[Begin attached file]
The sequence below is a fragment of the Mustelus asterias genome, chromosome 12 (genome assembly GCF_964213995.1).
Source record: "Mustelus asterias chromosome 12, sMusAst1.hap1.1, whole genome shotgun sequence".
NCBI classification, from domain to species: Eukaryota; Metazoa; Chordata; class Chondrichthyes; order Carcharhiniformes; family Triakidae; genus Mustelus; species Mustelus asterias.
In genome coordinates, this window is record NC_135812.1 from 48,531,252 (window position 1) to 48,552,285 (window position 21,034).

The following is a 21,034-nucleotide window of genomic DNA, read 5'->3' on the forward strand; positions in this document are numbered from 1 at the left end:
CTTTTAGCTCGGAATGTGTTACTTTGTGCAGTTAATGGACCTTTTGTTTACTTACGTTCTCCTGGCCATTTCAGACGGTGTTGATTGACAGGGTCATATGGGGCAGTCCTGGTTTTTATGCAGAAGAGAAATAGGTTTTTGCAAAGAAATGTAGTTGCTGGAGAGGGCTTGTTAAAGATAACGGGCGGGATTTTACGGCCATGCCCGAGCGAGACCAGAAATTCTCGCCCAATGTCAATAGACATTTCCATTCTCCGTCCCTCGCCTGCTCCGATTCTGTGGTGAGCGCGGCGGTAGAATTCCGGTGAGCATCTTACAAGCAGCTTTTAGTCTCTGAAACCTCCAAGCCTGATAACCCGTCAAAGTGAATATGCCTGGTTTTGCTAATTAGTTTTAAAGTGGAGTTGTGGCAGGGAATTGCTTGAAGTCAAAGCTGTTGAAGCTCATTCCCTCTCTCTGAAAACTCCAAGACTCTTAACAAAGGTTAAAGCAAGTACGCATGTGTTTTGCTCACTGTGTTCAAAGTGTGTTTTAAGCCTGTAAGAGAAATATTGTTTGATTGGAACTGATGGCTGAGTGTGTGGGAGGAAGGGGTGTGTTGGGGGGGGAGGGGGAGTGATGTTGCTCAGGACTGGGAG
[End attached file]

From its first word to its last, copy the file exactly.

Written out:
The sequence below is a fragment of the Mustelus asterias genome, chromosome 12 (genome assembly GCF_964213995.1).
Source record: "Mustelus asterias chromosome 12, sMusAst1.hap1.1, whole genome shotgun sequence".
NCBI classification, from domain to species: Eukaryota; Metazoa; Chordata; class Chondrichthyes; order Carcharhiniformes; family Triakidae; genus Mustelus; species Mustelus asterias.
In genome coordinates, this window is record NC_135812.1 from 48,531,252 (window position 1) to 48,552,285 (window position 21,034).

The following is a 21,034-nucleotide window of genomic DNA, read 5'->3' on the forward strand; positions in this document are numbered from 1 at the left end:
CTTTTAGCTCGGAATGTGTTACTTTGTGCAGTTAATGGACCTTTTGTTTACTTACGTTCTCCTGGCCATTTCAGACGGTGTTGATTGACAGGGTCATATGGGGCAGTCCTGGTTTTTATGCAGAAGAGAAATAGGTTTTTGCAAAGAAATGTAGTTGCTGGAGAGGGCTTGTTAAAGATAACGGGCGGGATTTTACGGCCATGCCCGAGCGAGACCAGAAATTCTCGCCCAATGTCAATAGACATTTCCATTCTCCGTCCCTCGCCTGCTCCGATTCTGTGGTGAGCGCGGCGGTAGAATTCCGGTGAGCATCTTACAAGCAGCTTTTAGTCTCTGAAACCTCCAAGCCTGATAACCCGTCAAAGTGAATATGCCTGGTTTTGCTAATTAGTTTTAAAGTGGAGTTGTGGCAGGGAATTGCTTGAAGTCAAAGCTGTTGAAGCTCATTCCCTCTCTCTGAAAACTCCAAGACTCTTAACAAAGGTTAAAGCAAGTACGCATGTGTTTTGCTCACTGTGTTCAAAGTGTGTTTTAAGCCTGTAAGAGAAATATTGTTTGATTGGAACTGATGGCTGAGTGTGTGGGAGGAAGGGGTGTGTTGGGGGGGGAGGGGGAGTGATGTTGCTCAGGACTGGGAG